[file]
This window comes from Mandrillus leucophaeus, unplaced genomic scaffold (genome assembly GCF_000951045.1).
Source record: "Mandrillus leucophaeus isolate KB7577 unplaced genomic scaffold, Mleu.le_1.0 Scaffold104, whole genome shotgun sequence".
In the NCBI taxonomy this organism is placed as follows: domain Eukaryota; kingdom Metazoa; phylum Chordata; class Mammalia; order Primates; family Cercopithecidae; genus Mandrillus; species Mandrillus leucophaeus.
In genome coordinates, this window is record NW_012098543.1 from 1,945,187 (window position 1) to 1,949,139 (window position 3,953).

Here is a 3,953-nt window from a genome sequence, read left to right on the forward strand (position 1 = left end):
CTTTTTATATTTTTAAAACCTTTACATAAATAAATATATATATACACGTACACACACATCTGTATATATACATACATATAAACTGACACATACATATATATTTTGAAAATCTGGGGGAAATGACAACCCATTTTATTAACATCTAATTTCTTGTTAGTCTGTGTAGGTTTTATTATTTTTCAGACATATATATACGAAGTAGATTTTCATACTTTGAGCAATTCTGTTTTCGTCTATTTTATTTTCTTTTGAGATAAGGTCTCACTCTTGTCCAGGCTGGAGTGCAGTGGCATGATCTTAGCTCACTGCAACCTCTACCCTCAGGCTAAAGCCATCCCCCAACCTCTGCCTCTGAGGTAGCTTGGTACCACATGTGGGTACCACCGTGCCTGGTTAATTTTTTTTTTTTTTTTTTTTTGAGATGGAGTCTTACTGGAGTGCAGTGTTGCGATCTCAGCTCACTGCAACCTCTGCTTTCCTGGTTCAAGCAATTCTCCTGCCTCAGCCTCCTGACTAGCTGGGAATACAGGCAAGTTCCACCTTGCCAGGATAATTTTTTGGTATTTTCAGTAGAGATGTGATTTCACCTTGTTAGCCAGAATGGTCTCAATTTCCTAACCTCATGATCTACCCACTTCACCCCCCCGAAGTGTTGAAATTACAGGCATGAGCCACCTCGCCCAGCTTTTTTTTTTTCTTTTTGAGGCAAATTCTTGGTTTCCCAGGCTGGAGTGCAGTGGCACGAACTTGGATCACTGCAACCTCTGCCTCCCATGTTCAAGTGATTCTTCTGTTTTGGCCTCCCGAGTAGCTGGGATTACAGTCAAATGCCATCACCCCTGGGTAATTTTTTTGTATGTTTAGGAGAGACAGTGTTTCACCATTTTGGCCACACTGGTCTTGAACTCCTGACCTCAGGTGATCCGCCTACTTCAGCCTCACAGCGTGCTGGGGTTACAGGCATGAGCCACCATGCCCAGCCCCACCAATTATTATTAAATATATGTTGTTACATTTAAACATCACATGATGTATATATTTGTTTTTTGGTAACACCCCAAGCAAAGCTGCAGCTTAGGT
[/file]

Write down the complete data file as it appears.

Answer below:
This window comes from Mandrillus leucophaeus, unplaced genomic scaffold (genome assembly GCF_000951045.1).
Source record: "Mandrillus leucophaeus isolate KB7577 unplaced genomic scaffold, Mleu.le_1.0 Scaffold104, whole genome shotgun sequence".
In the NCBI taxonomy this organism is placed as follows: domain Eukaryota; kingdom Metazoa; phylum Chordata; class Mammalia; order Primates; family Cercopithecidae; genus Mandrillus; species Mandrillus leucophaeus.
In genome coordinates, this window is record NW_012098543.1 from 1,945,187 (window position 1) to 1,949,139 (window position 3,953).

Here is a 3,953-nt window from a genome sequence, read left to right on the forward strand (position 1 = left end):
CTTTTTATATTTTTAAAACCTTTACATAAATAAATATATATATACACGTACACACACATCTGTATATATACATACATATAAACTGACACATACATATATATTTTGAAAATCTGGGGGAAATGACAACCCATTTTATTAACATCTAATTTCTTGTTAGTCTGTGTAGGTTTTATTATTTTTCAGACATATATATACGAAGTAGATTTTCATACTTTGAGCAATTCTGTTTTCGTCTATTTTATTTTCTTTTGAGATAAGGTCTCACTCTTGTCCAGGCTGGAGTGCAGTGGCATGATCTTAGCTCACTGCAACCTCTACCCTCAGGCTAAAGCCATCCCCCAACCTCTGCCTCTGAGGTAGCTTGGTACCACATGTGGGTACCACCGTGCCTGGTTAATTTTTTTTTTTTTTTTTTTTTGAGATGGAGTCTTACTGGAGTGCAGTGTTGCGATCTCAGCTCACTGCAACCTCTGCTTTCCTGGTTCAAGCAATTCTCCTGCCTCAGCCTCCTGACTAGCTGGGAATACAGGCAAGTTCCACCTTGCCAGGATAATTTTTTGGTATTTTCAGTAGAGATGTGATTTCACCTTGTTAGCCAGAATGGTCTCAATTTCCTAACCTCATGATCTACCCACTTCACCCCCCCGAAGTGTTGAAATTACAGGCATGAGCCACCTCGCCCAGCTTTTTTTTTTTCTTTTTGAGGCAAATTCTTGGTTTCCCAGGCTGGAGTGCAGTGGCACGAACTTGGATCACTGCAACCTCTGCCTCCCATGTTCAAGTGATTCTTCTGTTTTGGCCTCCCGAGTAGCTGGGATTACAGTCAAATGCCATCACCCCTGGGTAATTTTTTTGTATGTTTAGGAGAGACAGTGTTTCACCATTTTGGCCACACTGGTCTTGAACTCCTGACCTCAGGTGATCCGCCTACTTCAGCCTCACAGCGTGCTGGGGTTACAGGCATGAGCCACCATGCCCAGCCCCACCAATTATTATTAAATATATGTTGTTACATTTAAACATCACATGATGTATATATTTGTTTTTTGGTAACACCCCAAGCAAAGCTGCAGCTTAGGT